The show’s writers helped to script the bot’s responses to the user’s questions and then in return those same questions have the writer’s data on how viewers were reaction to the show, consequently allowing them to shape plotlines accordingly.
This same chatbot has now won an Emmy Award for Outstanding Creative Achievement In Interactive Media withing a Scripted Program… and rightly so!
Here’s the big one. Obviously, there is a countless amount of ways that each of the platforms can use data, but perhaps the most creative way is through Dynamic Social Video (DSV).
A video ad format made up of both fixed and editable segments, they use consumer data to personalise the ad in the editable segments. For example, the first and last ‘fixed’ segments, may be of the brands logo/branding, this will be the same for everyone. The middle ‘editable’ segments may vary from person to person depending on their age, gender, income, location. It’s an incredible way of changing up advertising to increase the success rate of it, only showing people ads that will actually be of interest to them.
The trick with all of this is to ensure that your ads are making life more convenient for the user and not making them feel like they have 0 privacy.
Facebook specifically have pushed their data collection to new levels, now collecting emotion-based information. What’s that you ask? Well, they collect the speed and pressure in which you type to attempt to indicate your mood, meaning that Facebook can then automatically insert certain emotional elements into text, this has been a development from the very same technology that pulls love hearts over your screen when you type a love heart, or confetti when you say ‘congratulations’.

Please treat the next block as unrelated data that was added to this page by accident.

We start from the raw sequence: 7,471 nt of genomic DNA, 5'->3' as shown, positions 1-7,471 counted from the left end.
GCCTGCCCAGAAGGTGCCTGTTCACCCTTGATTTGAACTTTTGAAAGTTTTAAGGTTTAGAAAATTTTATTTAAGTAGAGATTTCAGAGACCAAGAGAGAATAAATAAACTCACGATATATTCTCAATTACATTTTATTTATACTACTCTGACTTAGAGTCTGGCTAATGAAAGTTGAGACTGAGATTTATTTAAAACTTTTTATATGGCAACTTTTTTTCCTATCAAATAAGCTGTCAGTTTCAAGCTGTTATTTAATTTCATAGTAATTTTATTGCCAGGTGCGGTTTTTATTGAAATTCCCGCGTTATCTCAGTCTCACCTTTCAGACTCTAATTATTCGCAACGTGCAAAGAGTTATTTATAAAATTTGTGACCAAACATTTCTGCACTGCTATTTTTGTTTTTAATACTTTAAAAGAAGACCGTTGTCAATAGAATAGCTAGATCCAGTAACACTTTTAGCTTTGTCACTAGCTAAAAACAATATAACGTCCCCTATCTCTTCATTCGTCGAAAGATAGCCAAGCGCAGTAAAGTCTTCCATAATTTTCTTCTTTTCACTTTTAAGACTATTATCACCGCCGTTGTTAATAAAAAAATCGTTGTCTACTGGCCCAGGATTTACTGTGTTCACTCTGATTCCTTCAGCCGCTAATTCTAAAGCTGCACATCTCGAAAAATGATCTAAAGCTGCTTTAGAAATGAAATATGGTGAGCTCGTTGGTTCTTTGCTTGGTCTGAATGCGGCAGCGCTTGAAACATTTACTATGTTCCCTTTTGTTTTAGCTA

There were also rumours that Facebook would capture images of your face through your smartphone’s front camera in a bid to collect this same data.
But, just because they can collect this information, does that mean they should? How do you feel about the fact that these platforms can track your emotions and then point certain adverts to you? Though, obviously there are benefits to this that could potentially be lifesaving. If Facebook can pick up on behaviour from someone that might be feeling low and then show them adverts for the Samaritans etc. surely that’s worth the slight invasion in privacy? Can we pick and choose what we use this technology for?
This year the EU’s GDPR came into effect, meaning that there are definitely tighter protocols on data collection, with permissions and consent placed at the forefront of any data collection. So, moving forward creatives will need to ensure that they’re transparent with what they’re using the data for. After all, data collection can be completely mutually beneficial, but only with all parties being aware of what’s happening.
The right pairing of data and creativity will quite literally open up a world of possibilities, not to mention an unlimited amount of success to any brand, company and so forth. But with great power comes great responsibility, so stay transparent, collect consent first and data later and lastly, get creative and you’ll be on the path to greatness.